terns of genetic divergence between species. Population geneticists have asked, What are the important forces that determine the amount and nature of genetic variation in populations, the spatial distribution of this variation, the distribution of variation across the genome, and the evolutionary changes that occur over short and long timescales? The process that has shaped this variation within and between species is a complex one involving a complex genome and a complex, spatially and temporally varying environment. It is certain that stochasticity is an important aspect of the process. The rapidly growing database of DNA polymorphism and divergence studies from a variety of organisms, including humans and other primates, provide an exciting opportunity to learn about the evolutionary history of populations and the evolutionary processes that have resulted in the patterns of variation that we observe in extant populations. The difficulty is that even very simple models of this process lead to challenging mathematical problems.

Some examples of current approaches and the mathematical challenges facing us are described here. To be concrete and to avoid an overly vague description of the problems, a very specific population genetic model of sequence evolution will be described. The particular model, the Wright-Fisher model, has a long and rich history, but it is not necessarily the most realistic or tractable for every purpose, and it is only one of many models that might have been considered here.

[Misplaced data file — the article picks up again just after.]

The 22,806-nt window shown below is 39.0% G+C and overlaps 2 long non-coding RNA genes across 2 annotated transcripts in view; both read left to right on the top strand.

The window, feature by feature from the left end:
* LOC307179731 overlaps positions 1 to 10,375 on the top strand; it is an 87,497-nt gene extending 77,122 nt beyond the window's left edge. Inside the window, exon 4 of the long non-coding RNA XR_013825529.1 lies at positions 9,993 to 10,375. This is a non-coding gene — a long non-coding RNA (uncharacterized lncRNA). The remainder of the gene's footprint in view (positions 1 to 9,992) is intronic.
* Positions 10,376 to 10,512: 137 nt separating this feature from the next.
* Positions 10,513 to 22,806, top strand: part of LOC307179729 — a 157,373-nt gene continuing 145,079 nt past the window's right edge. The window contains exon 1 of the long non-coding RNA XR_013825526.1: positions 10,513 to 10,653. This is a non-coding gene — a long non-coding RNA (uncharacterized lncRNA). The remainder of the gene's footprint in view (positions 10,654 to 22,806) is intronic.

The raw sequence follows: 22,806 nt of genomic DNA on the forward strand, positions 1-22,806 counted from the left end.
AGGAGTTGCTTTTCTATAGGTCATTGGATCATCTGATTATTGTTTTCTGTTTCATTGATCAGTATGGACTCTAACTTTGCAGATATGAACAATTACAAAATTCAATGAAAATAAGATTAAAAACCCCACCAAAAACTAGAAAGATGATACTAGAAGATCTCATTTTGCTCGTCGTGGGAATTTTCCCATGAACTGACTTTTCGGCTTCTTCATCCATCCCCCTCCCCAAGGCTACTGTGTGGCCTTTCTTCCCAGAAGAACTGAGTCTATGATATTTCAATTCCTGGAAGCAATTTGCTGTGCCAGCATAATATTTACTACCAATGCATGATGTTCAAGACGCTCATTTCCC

The Wright-Fisher model assumes discrete generations (as opposed to a model with distinct age classes and overlapping generations, which would be more realistic for some populations, including humans). The focus is on a particular segment of the genome, referred to as a gene, and it is first assumed that no recombination or mutation occurs. To begin, it is assumed as well that population size (N) is constant and that there is no spatial structure. A haploid model is also assumed, which means that each individual carries just one copy of the gene. (Humans are in fact diploid, which means that each individual carries two copies of each gene, a maternal and a paternal copy.)

In the Wright-Fisher model, successive generations are produced as follows. Each of the N individuals of the offspring generation is produced by replicating, without error, the gene sequence of a randomly drawn individual of the parental generation. Each offspring individual is assumed to be generated independently from the parental population in this manner. The number of offspring of any particular individual of the parent generation is thus a random variable, being the result of N independent Bernoulli trials, with probability of success equal to 1/N. In large populations, the number of offspring of any individual would approximately follow a Poisson distribution with mean 1. If it is supposed that the parents do not all have identical gene sequences, then their distinct



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